Islamic group attacks religious tolerance rally

Hundreds of members of a radical Indonesian Islamic group armed with batons have attacked moderate Muslims in the capital, Jakarta, who were holding a rally calling for religious tolerance.

Authorities say about 100 members of the National Alliance for Religious and Faith Freedom had gathered in central Jakarta to rally against a possible government ban on the minority Ahmadiyah sect.

About 500 members of the hardline Front for the Defenders of Islam infiltrated the protest, attacking demonstrators with batons until about 50 policemen intervened, but no arrests were made.

The Ahmadiyah group has about 200,000 followers in Indonesia and believes Mohammad was not the final prophet, contradicting a central tenet of Islam.


Muslim Scholar Calls Allah to Kill Rushdie (Pakistan)

A Pakistani TV channel was wrong to broadcast a prayer in which a Muslim scholar called for God to “ruin” Salman Rushdie, Ofcom ruled today. During a live broadcast on Geo TV UK, in Urdu and from Pakistan, scholar Dr. Aamer Liaquat Hussain said: “O God I beg you for the sake of this night; ruin those who have blasphemed against Your beloved Prophet Muhammad, Peace be upon Him.

“Ruin them. Ruin Rushdie, I beg you for his death. O God, give him death, O Provider; he has blasphemed your beloved. Oh God, we beg in Your Court for his death.”

Two viewers complained that the statements made on the Shabeqadar programme in October were “offensive”. Under Ofcom’s broadcasting code, offensive statements are allowed but “must be justified by the context”. “Dr. Hussain’s remarks, albeit primarily addressed to a specific audience outside the UK (i.e. Pakistan), and in the context of a prayer, were broadcast without, for example, comment or editorial narrative,” Ofcom found. “We therefore concluded the remarks complained about were not sufficiently justified by context and so were in breach of [Broadcasting Code] Rule 2.3.”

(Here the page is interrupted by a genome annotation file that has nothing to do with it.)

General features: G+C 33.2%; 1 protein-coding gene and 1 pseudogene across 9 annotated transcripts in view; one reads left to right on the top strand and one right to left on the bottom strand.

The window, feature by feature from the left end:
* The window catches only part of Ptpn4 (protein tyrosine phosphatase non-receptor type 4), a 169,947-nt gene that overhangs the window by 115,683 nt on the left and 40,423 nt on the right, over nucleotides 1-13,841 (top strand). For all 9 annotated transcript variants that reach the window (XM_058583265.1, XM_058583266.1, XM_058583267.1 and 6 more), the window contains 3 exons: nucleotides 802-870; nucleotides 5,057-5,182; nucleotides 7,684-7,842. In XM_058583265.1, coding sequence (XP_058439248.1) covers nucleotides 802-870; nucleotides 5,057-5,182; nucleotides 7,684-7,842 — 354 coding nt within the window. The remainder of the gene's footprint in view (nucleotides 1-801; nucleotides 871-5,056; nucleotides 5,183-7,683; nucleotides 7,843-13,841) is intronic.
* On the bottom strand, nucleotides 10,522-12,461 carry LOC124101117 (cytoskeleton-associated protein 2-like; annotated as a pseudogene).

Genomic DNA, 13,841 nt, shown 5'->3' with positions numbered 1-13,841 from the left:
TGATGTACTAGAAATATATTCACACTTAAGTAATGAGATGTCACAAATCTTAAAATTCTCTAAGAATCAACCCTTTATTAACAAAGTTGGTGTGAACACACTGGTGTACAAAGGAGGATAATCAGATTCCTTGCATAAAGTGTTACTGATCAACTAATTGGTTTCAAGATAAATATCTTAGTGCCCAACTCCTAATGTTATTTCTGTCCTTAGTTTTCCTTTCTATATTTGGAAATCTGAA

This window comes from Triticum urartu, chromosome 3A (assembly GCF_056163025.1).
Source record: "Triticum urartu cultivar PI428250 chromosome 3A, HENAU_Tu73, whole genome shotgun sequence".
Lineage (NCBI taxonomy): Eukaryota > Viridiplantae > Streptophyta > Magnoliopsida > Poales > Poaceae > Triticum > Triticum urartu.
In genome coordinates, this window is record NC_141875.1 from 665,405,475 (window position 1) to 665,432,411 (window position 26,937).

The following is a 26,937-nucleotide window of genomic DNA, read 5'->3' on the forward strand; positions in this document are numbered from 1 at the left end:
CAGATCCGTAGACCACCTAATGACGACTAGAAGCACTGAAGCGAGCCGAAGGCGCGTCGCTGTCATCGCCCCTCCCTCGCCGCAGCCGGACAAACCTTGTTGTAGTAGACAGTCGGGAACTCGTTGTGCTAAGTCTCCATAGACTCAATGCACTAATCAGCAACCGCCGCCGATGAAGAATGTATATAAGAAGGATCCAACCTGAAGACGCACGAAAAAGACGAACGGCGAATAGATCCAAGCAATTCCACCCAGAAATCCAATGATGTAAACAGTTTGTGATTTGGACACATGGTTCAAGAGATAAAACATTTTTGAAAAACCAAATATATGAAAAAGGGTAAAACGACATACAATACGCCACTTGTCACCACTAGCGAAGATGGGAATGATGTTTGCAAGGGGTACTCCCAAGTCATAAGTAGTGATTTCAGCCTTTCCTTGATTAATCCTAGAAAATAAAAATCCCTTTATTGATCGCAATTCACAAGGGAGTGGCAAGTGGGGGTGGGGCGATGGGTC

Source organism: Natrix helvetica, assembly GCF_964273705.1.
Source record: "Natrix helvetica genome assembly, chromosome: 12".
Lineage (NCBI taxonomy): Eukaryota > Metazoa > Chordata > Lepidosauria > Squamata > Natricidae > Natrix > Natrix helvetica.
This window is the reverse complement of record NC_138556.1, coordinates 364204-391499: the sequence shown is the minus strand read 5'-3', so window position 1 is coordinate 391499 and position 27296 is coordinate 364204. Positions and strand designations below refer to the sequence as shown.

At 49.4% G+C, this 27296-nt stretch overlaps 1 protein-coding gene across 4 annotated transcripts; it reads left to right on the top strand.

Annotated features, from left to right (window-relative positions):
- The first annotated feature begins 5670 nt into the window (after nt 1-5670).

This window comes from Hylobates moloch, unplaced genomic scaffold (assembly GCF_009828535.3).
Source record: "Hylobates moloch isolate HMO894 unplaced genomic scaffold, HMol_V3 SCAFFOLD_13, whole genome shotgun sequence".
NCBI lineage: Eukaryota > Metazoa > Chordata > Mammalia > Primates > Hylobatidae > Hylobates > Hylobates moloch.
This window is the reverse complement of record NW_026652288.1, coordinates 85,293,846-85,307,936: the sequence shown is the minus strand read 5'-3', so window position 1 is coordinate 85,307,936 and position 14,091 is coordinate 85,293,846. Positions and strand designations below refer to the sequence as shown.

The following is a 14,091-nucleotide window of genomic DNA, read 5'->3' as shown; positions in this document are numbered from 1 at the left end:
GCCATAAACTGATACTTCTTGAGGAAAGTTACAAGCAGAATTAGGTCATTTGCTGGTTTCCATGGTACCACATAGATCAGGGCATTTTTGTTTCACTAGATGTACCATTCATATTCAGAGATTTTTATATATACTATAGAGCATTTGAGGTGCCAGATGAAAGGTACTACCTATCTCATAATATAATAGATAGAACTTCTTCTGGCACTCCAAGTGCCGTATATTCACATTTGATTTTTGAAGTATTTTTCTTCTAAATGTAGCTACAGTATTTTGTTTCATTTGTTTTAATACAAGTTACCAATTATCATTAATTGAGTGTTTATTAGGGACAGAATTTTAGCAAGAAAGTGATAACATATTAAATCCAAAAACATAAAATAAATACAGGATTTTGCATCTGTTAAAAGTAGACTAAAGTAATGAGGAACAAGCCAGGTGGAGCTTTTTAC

Mein Koran: New cartoons in honor of Wilders’ ‘Quran Film’

by Billy Rojas

Worldwide Muslim reaction is now building against Dutch politician Geert Wilders’ movie, “Fitna,” which was released on March 27, 2008. Approximately 1,200,000 people saw the film in the first 24 hours via Internet, originally on one site but now spread to numerous sites of may descriptions.

There have been protest demonstrations, under control so far, in a half dozen Muslim countries, but with more planned, including protests scheduled in various European nations. Whether larger or smaller in extent than the massive protests about the cartoons in a Danish newspaper ( and also published in France ) approximately a year ago, we can expect yet another onrush of hysteria about perceived insults to Islam on the part of tens of millions of Muslims in the days ahead.

All of which disgusts me completely. I am a scholar of religion and have serious knowledge of many of the religions of the world and have sincere respect for most faiths of mankind, and friends who are Hindus and Buddhists and Christians and Jews, and more, but the issue of Islam is an altogether different subject.

No religion on Earth is as intolerant, bigoted, and irrational. Islam, when all is said, is a form of proto-Fascism that is the enemy of all men and women of good will.

To express my outrage at both Islam and at its deluded defenders, and since I also am a graphic artist, two cartoons of my creation are now being made available to anyone who wants to use them as a means to criticize Islam, a sick religion that deserves ridicule more than anything else since it is nothing but a system of self-righteous anti-democratic puritanism that is fundamentally opposed to free speech.

Followers of this so-called “religion of peace” will, it seems certain, call for the deaths of anyone who runs these cartoons, be advised of that, and they assuredly will call for the death of the artist, but all such reaction will prove the point of the cartoons and of my other criticisms, and the criticisms of many other well informed people.

There is only one request to make from anyone who uses the cartoons. It would be wrong to associate the art with swastikas in an attempt to reinforce the message that Islam is Fascist in character. The symbol is sacred to both Hindus and Buddhists, as well as Jains, Bahai’s, and many others, traditions that have nothing at all to do with the Nazis, and we should not perpetuate misleading stereotypes.


Billy Rojas